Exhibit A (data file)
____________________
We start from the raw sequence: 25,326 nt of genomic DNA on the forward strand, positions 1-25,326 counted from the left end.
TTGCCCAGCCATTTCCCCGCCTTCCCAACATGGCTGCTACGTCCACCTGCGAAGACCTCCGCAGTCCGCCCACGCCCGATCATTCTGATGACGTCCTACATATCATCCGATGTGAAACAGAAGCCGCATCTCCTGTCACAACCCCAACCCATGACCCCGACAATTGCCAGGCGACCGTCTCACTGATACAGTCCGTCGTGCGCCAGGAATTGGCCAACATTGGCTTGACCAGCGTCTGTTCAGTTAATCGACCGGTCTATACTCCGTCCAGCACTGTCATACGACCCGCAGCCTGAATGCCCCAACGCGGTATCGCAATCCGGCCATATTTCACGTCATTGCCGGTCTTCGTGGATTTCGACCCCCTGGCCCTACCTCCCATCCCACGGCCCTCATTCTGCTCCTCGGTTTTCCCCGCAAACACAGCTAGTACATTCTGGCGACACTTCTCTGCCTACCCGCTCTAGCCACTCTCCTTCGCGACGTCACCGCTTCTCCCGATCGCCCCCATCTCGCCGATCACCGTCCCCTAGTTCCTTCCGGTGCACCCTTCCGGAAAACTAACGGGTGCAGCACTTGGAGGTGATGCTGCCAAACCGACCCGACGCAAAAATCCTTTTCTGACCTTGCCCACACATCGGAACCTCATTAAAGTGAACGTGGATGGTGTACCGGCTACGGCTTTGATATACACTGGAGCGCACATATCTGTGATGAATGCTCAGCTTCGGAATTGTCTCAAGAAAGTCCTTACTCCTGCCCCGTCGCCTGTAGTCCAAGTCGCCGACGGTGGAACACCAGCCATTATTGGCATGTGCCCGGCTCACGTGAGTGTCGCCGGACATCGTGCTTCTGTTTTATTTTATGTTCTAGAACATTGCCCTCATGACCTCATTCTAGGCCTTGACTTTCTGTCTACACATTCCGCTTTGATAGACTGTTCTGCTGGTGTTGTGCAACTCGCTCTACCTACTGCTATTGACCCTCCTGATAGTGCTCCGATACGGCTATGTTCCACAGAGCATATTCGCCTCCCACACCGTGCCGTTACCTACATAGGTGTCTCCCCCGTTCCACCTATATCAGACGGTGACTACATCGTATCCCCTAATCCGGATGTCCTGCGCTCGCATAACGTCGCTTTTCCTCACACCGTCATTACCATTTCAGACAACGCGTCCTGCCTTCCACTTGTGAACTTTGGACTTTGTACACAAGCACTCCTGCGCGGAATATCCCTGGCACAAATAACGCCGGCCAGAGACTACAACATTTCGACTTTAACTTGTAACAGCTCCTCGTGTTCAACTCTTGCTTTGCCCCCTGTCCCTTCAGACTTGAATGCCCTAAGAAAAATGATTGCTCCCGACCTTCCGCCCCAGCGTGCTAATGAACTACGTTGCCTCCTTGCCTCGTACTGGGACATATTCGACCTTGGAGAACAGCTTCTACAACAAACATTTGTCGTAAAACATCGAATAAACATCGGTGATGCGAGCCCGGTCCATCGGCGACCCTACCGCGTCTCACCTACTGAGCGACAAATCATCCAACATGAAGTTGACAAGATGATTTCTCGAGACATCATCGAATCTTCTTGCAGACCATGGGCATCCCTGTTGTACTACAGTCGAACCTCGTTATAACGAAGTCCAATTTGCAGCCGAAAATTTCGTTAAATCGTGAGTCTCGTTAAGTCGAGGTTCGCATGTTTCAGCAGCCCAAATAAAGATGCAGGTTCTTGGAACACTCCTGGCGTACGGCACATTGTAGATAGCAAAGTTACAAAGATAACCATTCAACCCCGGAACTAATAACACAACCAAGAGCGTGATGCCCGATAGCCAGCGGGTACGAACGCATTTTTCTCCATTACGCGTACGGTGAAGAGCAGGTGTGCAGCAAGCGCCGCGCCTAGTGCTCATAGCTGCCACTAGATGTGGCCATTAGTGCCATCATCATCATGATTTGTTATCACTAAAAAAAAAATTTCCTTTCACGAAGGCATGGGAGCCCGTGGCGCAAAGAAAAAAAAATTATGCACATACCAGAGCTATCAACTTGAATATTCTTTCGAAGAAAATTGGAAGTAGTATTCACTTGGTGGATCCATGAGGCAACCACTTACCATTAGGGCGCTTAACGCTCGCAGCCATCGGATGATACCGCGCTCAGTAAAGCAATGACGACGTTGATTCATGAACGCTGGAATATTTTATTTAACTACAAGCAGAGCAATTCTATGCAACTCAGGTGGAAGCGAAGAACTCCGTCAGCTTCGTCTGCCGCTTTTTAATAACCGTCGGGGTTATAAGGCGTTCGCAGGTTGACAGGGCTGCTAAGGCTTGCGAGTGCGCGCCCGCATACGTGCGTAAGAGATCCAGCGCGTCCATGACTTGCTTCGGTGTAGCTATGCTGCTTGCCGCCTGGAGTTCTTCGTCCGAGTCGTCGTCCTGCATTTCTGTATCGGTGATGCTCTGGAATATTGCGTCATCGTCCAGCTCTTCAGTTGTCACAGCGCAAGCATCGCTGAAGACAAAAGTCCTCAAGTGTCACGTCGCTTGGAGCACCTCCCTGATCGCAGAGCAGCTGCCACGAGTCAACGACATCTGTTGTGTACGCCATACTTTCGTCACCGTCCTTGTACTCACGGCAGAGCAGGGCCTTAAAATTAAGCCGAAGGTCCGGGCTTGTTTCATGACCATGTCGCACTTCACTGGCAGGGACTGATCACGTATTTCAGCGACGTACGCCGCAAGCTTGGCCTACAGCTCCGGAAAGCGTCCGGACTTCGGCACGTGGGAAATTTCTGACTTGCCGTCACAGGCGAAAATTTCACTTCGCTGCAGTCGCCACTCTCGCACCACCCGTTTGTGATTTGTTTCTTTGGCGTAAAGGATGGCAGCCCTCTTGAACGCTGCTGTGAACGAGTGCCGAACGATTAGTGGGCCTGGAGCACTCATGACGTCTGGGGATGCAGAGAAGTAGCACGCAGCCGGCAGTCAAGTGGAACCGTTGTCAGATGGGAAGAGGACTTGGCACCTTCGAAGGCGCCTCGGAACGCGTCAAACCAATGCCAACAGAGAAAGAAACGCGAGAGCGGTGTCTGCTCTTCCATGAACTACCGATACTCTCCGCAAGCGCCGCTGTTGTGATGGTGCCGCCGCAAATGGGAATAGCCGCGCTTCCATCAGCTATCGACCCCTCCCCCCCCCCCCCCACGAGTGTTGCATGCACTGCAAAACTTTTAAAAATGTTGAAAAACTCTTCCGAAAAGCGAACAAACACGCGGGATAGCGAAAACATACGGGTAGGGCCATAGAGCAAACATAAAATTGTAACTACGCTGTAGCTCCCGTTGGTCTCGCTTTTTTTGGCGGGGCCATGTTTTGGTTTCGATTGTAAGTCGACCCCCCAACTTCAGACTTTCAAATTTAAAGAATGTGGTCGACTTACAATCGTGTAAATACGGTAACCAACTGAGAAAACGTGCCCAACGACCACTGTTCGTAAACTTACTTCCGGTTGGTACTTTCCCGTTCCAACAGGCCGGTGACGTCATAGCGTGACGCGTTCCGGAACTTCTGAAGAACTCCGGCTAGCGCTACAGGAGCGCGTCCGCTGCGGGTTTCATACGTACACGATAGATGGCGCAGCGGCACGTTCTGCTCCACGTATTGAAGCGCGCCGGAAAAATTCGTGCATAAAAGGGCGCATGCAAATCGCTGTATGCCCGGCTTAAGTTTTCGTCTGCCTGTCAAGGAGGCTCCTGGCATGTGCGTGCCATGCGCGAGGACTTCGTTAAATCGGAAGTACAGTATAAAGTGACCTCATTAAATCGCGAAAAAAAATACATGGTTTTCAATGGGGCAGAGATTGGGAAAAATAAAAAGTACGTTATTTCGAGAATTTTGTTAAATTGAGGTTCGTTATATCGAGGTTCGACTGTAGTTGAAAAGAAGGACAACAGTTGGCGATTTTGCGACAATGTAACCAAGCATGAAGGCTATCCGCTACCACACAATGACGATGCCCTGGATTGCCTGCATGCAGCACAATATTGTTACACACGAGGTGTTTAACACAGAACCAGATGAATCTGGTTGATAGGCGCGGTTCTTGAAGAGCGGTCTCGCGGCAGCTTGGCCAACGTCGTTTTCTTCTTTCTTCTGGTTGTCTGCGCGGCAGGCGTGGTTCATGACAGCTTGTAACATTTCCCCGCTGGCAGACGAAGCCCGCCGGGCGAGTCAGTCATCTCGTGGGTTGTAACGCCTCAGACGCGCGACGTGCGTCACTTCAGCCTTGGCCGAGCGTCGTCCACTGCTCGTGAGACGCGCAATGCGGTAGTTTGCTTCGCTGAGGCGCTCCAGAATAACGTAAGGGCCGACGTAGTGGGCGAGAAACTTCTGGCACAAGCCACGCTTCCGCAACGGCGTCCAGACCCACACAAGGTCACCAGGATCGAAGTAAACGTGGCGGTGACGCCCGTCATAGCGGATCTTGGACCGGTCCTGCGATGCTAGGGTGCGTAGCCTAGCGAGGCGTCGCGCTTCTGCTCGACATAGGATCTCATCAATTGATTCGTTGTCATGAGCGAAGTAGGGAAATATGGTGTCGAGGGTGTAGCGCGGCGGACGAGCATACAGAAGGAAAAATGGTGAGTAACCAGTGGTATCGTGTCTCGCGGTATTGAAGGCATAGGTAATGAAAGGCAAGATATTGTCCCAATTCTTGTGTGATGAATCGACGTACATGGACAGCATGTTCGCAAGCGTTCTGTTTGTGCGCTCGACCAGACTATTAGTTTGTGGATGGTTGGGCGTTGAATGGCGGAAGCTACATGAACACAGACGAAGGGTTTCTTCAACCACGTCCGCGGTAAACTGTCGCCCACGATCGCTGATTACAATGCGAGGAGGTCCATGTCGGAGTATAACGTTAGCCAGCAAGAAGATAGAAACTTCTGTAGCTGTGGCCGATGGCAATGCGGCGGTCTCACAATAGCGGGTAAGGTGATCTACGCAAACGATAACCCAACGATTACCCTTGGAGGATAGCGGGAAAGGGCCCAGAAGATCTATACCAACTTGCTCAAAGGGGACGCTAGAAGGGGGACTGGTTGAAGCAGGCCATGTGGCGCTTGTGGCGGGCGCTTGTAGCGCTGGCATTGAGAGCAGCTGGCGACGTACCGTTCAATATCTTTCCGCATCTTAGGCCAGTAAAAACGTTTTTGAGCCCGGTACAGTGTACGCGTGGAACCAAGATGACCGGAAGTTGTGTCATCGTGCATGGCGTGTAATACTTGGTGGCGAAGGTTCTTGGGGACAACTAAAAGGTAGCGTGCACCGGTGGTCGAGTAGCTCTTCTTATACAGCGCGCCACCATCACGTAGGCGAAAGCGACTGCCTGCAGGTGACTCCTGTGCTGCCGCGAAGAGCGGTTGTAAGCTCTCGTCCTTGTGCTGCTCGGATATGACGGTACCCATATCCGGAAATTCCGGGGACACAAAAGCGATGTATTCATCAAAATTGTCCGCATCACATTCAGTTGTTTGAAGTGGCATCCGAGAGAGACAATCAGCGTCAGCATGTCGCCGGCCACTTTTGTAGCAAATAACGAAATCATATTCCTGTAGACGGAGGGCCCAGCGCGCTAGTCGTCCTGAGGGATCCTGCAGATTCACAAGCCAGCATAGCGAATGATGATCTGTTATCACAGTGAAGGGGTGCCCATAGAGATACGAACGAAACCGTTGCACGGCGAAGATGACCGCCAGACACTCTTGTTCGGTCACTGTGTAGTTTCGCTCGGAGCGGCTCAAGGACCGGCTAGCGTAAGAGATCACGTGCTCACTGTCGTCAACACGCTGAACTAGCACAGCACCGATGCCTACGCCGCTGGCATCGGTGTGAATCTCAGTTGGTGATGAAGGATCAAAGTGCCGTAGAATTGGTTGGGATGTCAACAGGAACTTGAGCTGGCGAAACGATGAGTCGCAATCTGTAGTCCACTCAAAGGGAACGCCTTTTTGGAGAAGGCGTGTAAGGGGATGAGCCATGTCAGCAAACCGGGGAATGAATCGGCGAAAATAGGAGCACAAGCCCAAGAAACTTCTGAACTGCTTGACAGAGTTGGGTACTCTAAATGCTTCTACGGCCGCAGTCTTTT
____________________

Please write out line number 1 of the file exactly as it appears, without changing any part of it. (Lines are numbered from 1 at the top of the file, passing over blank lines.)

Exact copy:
We start from the raw sequence: 25,326 nt of genomic DNA on the forward strand, positions 1-25,326 counted from the left end.